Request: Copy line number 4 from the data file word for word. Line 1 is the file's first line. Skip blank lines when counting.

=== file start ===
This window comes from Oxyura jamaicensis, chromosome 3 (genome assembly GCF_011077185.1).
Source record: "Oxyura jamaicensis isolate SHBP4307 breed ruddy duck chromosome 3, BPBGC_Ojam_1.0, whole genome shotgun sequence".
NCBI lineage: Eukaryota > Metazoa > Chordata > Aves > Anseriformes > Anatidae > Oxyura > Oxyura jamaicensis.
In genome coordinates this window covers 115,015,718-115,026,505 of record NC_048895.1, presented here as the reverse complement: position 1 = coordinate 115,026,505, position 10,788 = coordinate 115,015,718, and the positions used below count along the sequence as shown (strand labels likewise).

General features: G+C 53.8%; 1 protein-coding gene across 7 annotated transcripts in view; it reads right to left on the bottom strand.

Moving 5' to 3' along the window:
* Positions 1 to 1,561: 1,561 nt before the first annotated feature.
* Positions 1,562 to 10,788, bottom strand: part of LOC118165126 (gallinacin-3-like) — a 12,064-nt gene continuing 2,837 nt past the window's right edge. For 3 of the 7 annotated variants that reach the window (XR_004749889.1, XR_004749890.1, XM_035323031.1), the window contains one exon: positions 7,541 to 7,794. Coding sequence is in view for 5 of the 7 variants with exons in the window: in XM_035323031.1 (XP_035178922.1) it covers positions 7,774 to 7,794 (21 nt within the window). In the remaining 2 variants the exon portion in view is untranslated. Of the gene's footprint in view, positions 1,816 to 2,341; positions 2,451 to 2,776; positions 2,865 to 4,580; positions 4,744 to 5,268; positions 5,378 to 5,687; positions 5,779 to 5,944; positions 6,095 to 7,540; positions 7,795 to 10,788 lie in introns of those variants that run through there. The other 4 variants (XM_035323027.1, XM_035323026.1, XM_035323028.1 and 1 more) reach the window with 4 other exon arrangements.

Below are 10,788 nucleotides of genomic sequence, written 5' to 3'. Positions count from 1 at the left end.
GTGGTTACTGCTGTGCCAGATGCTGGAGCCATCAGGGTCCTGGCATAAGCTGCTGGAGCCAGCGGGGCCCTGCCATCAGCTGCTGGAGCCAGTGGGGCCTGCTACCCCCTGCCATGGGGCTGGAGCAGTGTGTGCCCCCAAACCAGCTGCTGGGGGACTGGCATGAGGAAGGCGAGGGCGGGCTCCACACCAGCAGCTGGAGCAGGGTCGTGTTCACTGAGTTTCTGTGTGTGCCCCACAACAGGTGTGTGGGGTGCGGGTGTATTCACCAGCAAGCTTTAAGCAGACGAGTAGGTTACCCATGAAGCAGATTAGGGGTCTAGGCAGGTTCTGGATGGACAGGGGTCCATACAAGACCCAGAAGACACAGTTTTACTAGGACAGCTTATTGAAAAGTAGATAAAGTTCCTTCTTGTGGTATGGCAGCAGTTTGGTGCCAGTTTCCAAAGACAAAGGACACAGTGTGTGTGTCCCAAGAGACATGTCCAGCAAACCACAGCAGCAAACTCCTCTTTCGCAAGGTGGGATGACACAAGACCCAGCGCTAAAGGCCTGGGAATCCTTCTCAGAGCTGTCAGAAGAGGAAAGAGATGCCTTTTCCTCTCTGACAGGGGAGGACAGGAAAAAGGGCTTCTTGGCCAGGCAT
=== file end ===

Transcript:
In genome coordinates this window covers 115,015,718-115,026,505 of record NC_048895.1, presented here as the reverse complement: position 1 = coordinate 115,026,505, position 10,788 = coordinate 115,015,718, and the positions used below count along the sequence as shown (strand labels likewise).